Is a formal application form required to amend a construction certificate?

In a recent decision, the NSW Court of Appeal has clarified that, while an application to modify the plans accompanying a construction certificate must be in writing, that requirement can be satisfied by lodging plans which themselves set out the changes proposed. A separate application form is not required unless the certifying authority so requires.

Omaya Investments Pty Ltd v Dean Street Holdings Pty Ltd [2021] NSWCA 2 was an appeal from a decision of the NSW Land and Environment Court refusing to make declarations and restraining orders in relation to a residential apartment development being erected by Dean Street Holdings near Burwood railway station. The proceedings were brought by Omaya Investments, which owned land on an adjoining site.

The case concerned whether excavation work associated with the proposed apartment building was being carried out in accordance with a construction certificate.

Facts

Development consent had been granted for the apartment development in March 2013 and a construction certificate was issued in March 2018. In March 2019, amended engineering plans were approved by the principal certifying authority which proposed an excavation that was more extensive than had been originally approved. The amended plans were not accompanied by a formal application to amend the construction certificate or the plans which accompanied it.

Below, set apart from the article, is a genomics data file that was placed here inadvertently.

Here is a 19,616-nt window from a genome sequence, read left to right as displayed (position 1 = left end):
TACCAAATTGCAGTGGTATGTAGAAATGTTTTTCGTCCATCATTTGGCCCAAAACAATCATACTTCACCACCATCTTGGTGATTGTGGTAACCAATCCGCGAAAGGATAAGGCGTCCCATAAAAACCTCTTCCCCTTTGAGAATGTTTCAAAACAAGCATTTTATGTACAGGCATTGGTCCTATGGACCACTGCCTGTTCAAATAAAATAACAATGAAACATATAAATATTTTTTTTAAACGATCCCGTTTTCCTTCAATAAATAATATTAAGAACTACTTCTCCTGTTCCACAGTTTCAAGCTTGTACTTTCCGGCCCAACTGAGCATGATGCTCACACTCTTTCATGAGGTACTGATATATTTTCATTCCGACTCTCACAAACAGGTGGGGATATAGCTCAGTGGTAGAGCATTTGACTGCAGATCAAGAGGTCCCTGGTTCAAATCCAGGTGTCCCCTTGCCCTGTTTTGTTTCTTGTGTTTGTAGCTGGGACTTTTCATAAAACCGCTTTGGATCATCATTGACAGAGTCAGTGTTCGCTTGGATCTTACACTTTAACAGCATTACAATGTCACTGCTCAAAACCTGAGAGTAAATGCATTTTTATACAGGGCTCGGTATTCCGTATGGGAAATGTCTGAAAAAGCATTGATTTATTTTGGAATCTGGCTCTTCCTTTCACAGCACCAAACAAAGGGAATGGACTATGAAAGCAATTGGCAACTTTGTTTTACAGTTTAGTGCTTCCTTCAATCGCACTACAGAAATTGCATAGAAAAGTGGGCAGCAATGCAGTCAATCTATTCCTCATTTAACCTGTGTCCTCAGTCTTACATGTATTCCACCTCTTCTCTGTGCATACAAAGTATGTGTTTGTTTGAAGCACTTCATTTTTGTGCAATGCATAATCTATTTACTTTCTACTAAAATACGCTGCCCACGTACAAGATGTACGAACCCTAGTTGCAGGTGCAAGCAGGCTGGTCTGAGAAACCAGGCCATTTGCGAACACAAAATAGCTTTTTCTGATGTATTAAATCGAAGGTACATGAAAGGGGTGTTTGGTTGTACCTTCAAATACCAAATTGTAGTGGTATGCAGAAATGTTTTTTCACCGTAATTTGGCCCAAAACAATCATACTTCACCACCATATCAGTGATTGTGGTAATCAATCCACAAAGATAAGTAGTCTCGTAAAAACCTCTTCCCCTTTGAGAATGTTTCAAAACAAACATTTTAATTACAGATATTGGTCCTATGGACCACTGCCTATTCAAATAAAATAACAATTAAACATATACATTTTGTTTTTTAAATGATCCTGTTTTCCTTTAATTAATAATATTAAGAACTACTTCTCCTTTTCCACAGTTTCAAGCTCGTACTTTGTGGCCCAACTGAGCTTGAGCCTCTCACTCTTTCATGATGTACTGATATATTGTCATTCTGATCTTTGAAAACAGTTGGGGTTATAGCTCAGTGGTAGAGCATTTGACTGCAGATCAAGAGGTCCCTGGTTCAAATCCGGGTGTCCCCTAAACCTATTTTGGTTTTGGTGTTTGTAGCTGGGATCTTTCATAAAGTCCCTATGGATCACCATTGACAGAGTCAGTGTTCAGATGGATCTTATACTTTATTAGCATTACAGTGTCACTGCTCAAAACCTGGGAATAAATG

Issue on appeal

The appellants primary argument was that the deeper excavation at the site was in breach of the development consent as the CC issued in March 2018 had not been validly modified to incorporate the amended set of plans. This, it was argued, was because there had been no written application to the principal certifying authority to do so.

Decision

The Court acknowledged the requirement in cl 139(1)(c) of the Regulation that an application to modify a CC must be delivered by hand, sent by post or transmitted electronically presupposes that the application will be in documentary form. However, the Court observed that neither the Act nor the Regulation required the application to be in any particular form unless the certifying authority so requires: cl 139(1)(b) and cl 141.

The Court pointed out that there was no evidence that the principal certifying authority had required a proposed variation of plans to be in a particular form and on that basis upheld the trial judge’s decision that the amended plans were sufficient themselves to comprise a written document that set out the terms of what the developer was seeking. The Court held that while an application to modify the plans accompanying the certificate was required to be in writing, that requirement was satisfied by the submission of amended plans which clearly set out the changes proposed.